Barbara Mackay did not work in her husband Don's furniture shop. Robert Trimbole did not live in a "grass castle" in the Griffith hinterland, or grow oranges. And he did not tell Don Mackay — at least not in public — that he would kill him.
The people of Griffith, the Riverina town where Mackay was killed in 1977, noted the dramatic licence in the opening episodes of Underbelly 2 on Channel Nine.
Don Mackay's son, Paul Mackay, was not available when The Age called, but he was quoted in Griffith's Area News saying the show was riddled with errors.
"My mother never worked one day in the family business, while in the show she was in there answering phones," he said.
"And I've never heard of the character of the local police officer they showed.
"I realise the producers qualified it by saying it tells the essential truth of the story, but I don't know how telling a lie helps them tell the truth."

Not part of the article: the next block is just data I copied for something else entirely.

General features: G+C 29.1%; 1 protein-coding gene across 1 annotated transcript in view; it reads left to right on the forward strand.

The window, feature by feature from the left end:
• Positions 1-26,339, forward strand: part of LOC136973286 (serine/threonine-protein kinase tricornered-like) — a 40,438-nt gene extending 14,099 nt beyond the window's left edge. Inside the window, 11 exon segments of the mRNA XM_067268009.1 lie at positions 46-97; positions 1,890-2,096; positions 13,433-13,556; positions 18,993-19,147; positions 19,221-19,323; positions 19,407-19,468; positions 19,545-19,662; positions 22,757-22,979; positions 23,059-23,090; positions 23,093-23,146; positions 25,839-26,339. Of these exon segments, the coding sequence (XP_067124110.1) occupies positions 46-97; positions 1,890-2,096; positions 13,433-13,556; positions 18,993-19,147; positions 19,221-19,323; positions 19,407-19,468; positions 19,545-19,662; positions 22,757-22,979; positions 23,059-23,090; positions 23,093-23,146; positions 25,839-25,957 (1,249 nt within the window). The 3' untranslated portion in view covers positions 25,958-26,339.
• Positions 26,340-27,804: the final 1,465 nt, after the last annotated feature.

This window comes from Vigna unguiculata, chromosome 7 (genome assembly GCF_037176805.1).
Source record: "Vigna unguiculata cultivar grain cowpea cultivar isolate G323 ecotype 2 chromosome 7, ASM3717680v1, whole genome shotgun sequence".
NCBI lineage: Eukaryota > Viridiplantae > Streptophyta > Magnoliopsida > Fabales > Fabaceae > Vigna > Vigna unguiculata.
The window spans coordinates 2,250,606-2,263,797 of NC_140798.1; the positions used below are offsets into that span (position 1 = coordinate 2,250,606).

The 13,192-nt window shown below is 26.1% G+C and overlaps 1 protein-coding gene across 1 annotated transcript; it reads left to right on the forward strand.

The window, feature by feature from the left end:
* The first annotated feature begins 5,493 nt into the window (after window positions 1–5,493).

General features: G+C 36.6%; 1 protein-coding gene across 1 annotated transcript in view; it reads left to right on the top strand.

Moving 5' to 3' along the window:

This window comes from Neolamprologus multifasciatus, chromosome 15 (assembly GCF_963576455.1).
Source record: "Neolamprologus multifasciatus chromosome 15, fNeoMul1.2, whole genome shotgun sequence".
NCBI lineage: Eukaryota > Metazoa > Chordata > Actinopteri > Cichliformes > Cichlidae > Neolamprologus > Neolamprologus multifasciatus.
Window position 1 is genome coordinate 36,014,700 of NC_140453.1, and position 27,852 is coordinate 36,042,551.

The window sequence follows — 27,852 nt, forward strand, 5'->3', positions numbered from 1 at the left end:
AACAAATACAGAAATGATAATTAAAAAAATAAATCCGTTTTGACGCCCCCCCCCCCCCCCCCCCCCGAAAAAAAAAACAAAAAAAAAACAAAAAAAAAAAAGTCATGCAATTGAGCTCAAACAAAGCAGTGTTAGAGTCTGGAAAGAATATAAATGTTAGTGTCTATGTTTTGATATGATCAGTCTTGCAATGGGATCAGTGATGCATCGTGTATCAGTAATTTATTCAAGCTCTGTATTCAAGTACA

The wife of a former councillor, who asked not to be named, said the inaccuracies worried her. Barbara Mackay was a physiotherapist who gave prenatal classes. Trimbole lived in town, but not in a big estate. He might have owned a property in the district but he did not grow oranges.
Some of the events in the program touch on reality. Trimbole is on record as having gone angrily to the Griffith police station in 1974 saying he would "kill" Mackay and his wife and children.
But he did not do it to his face after a public meeting, as depicted in Underbelly.
Mackay, a campaigner against the marijuana trade, was killed by hitman James Frederick Bazley in the car park of the Griffith Hotel Motel in November 1977. (Credit: The Age)
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